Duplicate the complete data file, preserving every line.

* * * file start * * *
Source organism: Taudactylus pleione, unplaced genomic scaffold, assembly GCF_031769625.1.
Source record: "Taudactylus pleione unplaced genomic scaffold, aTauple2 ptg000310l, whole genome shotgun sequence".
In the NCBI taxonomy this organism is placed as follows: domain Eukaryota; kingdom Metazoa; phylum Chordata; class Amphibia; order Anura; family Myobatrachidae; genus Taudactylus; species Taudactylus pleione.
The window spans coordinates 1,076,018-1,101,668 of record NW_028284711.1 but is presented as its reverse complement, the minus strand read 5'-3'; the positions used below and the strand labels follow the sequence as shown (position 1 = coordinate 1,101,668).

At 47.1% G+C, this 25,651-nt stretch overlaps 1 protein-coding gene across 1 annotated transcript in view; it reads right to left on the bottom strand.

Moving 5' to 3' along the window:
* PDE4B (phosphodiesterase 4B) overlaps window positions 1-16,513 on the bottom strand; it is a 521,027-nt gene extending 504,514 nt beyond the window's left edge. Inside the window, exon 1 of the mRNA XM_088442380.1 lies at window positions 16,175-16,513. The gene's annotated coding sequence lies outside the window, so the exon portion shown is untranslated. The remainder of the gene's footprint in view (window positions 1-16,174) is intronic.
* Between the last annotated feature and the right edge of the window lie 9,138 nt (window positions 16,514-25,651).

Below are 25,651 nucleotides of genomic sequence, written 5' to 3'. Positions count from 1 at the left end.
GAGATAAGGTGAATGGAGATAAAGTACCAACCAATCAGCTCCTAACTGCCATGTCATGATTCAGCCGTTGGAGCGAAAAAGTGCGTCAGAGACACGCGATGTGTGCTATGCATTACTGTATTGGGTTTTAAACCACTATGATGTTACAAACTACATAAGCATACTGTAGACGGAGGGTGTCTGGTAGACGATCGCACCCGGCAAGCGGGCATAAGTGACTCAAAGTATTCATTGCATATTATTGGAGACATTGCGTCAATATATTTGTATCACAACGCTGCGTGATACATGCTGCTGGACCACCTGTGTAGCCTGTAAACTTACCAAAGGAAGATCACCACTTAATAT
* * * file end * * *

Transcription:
Source organism: Taudactylus pleione, unplaced genomic scaffold, assembly GCF_031769625.1.
Source record: "Taudactylus pleione unplaced genomic scaffold, aTauple2 ptg000310l, whole genome shotgun sequence".
In the NCBI taxonomy this organism is placed as follows: domain Eukaryota; kingdom Metazoa; phylum Chordata; class Amphibia; order Anura; family Myobatrachidae; genus Taudactylus; species Taudactylus pleione.
The window spans coordinates 1,076,018-1,101,668 of record NW_028284711.1 but is presented as its reverse complement, the minus strand read 5'-3'; the positions used below and the strand labels follow the sequence as shown (position 1 = coordinate 1,101,668).

At 47.1% G+C, this 25,651-nt stretch overlaps 1 protein-coding gene across 1 annotated transcript in view; it reads right to left on the bottom strand.

Moving 5' to 3' along the window:
* PDE4B (phosphodiesterase 4B) overlaps window positions 1-16,513 on the bottom strand; it is a 521,027-nt gene extending 504,514 nt beyond the window's left edge. Inside the window, exon 1 of the mRNA XM_088442380.1 lies at window positions 16,175-16,513. The gene's annotated coding sequence lies outside the window, so the exon portion shown is untranslated. The remainder of the gene's footprint in view (window positions 1-16,174) is intronic.
* Between the last annotated feature and the right edge of the window lie 9,138 nt (window positions 16,514-25,651).

Below are 25,651 nucleotides of genomic sequence, written 5' to 3'. Positions count from 1 at the left end.
GAGATAAGGTGAATGGAGATAAAGTACCAACCAATCAGCTCCTAACTGCCATGTCATGATTCAGCCGTTGGAGCGAAAAAGTGCGTCAGAGACACGCGATGTGTGCTATGCATTACTGTATTGGGTTTTAAACCACTATGATGTTACAAACTACATAAGCATACTGTAGACGGAGGGTGTCTGGTAGACGATCGCACCCGGCAAGCGGGCATAAGTGACTCAAAGTATTCATTGCATATTATTGGAGACATTGCGTCAATATATTTGTATCACAACGCTGCGTGATACATGCTGCTGGACCACCTGTGTAGCCTGTAAACTTACCAAAGGAAGATCACCACTTAATAT